If your business transports luggage between properties, inland marine insurance will cover the products while they're offsite. You should discuss all business activities with their insurance agent to ensure proper coverage. Your standard policy may exclude coverage for a customer’s property while under your care. For an additional premium, you should be able to purchase this coverage as an endorsement.
Standard policies exclude employee dishonesty, fraud, and forgery coverage. Crime insurance covers you for such a loss, reducing the chances of a gap in coverage.
Additional Steps To Protect Your Business
Although it’s easy (and essential) to invest in business insurance, it should not be your frontline defense. Yes, insurance will compensate for your business’ financial losses after an incident occurs, but it’s much better to avoid losses altogether.
With this in mind, here are three things you can do to better protect your business:
- Use legally robust contracts and other business documents. (We offer free templates for some of the most common legal forms.)
- Set up a limited liability company (LLC) or corporation to protect your personal assets. (Visit our step-by-step guides to learn how to form an LLC or corporation in your state.)
- Stay up to date with business licensing.
- Streamline your business’ internal processes. This will remove unnecessary variables from common tasks and create a safe, consistent environment for conducting business.
Frequently Asked Questions
What is included in a business owner’s policy?
A typical business owner's policy includes general liability, business interruption, and property insurance. However, BOPs are often customizable, so your agent may recommend adding professional liability, commercial auto, or other types of coverage to your package depending on your company's needs.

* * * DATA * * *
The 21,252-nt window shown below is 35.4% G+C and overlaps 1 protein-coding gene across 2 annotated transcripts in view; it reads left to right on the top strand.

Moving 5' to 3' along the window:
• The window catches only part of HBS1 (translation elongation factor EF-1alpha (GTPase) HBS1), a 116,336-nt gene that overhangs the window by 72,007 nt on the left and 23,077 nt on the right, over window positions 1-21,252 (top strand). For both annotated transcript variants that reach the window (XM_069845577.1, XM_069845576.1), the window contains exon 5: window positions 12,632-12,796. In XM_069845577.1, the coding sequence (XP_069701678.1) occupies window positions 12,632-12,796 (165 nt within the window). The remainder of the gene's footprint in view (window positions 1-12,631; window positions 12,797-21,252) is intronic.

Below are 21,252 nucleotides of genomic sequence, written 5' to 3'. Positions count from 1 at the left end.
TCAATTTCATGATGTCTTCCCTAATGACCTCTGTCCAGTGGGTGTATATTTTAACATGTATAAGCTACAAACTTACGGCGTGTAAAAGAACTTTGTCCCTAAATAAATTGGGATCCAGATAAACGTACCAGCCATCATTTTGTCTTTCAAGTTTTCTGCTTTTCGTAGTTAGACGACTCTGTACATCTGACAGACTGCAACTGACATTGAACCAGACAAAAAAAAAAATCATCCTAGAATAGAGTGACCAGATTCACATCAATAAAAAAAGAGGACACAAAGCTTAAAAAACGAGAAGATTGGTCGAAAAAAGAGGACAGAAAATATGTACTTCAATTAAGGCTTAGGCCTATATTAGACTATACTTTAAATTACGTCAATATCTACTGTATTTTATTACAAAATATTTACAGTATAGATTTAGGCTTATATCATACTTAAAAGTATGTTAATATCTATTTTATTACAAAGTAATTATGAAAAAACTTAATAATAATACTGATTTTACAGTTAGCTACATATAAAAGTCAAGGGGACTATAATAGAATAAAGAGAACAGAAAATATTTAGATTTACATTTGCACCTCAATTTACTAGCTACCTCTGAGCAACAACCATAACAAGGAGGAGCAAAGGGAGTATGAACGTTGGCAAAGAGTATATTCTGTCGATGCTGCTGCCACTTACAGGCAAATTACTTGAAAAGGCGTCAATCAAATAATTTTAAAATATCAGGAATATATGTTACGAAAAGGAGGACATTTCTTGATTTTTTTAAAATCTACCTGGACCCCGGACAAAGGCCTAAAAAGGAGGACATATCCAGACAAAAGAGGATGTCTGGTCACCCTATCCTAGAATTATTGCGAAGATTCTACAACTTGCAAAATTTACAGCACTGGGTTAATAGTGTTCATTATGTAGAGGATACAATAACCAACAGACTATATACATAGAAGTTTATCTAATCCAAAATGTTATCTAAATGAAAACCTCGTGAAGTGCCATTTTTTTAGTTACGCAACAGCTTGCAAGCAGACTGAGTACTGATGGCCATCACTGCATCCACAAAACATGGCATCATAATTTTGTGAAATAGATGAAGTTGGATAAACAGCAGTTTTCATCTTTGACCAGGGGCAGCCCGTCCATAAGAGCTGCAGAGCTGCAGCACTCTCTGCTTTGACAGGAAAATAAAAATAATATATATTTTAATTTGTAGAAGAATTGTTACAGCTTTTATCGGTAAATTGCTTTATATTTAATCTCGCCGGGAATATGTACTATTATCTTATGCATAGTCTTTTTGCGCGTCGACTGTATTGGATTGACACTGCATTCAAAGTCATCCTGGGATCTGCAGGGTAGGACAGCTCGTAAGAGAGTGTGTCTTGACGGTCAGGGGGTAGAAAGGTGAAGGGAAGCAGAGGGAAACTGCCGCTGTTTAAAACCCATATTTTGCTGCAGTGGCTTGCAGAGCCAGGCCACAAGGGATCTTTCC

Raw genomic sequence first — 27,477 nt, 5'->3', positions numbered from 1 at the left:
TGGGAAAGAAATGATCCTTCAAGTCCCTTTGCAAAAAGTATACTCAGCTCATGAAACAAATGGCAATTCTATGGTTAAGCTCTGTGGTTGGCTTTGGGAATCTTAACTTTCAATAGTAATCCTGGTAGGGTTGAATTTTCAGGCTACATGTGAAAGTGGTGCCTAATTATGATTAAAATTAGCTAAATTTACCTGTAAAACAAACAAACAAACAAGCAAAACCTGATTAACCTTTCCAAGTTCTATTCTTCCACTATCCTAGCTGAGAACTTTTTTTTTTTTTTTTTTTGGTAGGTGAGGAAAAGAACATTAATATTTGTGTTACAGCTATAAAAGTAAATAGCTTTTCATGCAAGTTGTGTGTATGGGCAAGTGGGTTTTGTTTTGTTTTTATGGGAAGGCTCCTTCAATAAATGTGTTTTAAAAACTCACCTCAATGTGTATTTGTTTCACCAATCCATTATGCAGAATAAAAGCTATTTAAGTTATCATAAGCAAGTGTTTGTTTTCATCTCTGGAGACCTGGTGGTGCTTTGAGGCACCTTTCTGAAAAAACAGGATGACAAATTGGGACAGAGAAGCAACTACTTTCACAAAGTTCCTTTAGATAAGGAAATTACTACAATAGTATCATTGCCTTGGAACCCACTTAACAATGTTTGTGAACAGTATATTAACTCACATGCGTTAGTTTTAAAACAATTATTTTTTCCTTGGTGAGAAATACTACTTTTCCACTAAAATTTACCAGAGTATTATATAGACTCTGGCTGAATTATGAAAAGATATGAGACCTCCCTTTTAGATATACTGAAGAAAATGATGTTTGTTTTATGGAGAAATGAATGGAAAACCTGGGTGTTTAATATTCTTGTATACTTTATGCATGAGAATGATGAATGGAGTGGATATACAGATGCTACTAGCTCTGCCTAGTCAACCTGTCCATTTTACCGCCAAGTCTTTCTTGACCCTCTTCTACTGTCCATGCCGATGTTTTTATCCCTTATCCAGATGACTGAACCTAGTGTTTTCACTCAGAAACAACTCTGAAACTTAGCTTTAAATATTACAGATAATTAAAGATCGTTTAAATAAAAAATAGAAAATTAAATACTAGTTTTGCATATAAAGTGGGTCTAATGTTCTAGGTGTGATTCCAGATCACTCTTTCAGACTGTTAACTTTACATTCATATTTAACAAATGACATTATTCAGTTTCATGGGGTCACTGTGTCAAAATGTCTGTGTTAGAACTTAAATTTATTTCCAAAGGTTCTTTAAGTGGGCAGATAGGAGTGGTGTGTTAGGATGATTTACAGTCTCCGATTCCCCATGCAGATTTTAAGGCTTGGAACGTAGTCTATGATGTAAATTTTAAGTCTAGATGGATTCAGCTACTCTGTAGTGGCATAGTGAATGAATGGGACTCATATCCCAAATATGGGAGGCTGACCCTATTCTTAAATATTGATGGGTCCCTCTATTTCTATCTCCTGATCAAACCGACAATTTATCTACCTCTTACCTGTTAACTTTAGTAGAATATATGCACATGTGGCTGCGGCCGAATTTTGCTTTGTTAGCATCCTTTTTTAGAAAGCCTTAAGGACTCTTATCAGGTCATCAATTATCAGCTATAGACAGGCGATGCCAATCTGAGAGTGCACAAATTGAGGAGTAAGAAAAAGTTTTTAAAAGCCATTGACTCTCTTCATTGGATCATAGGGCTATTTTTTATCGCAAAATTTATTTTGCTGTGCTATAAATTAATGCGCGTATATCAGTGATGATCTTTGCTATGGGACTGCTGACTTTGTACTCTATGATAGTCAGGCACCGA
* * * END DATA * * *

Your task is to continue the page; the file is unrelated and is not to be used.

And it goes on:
What is the difference between business insurance and general liability insurance?
"Business insurance" is a generic term used to describe many different types of coverage a business may need. General liability insurance, on the other hand, is a specific type of coverage that business owners need to protect their assets.
Do I need insurance before I start a business?
You should invest in coverage for your business before your first interaction with a customer. Although the cost of insurance may seem high for a brand new business, it's best to be proactive when it comes to protecting your assets. After all, you can't buy insurance to cover a loss that has already occurred.
Will insurance protect my business from everything?
Not necessarily. Certain exceptions may be written directly into your policy, and some perils may be entirely uninsurable. Be sure to discuss the scope of your policy in-depth with your agent to avoid being blindsided by holes in your coverage.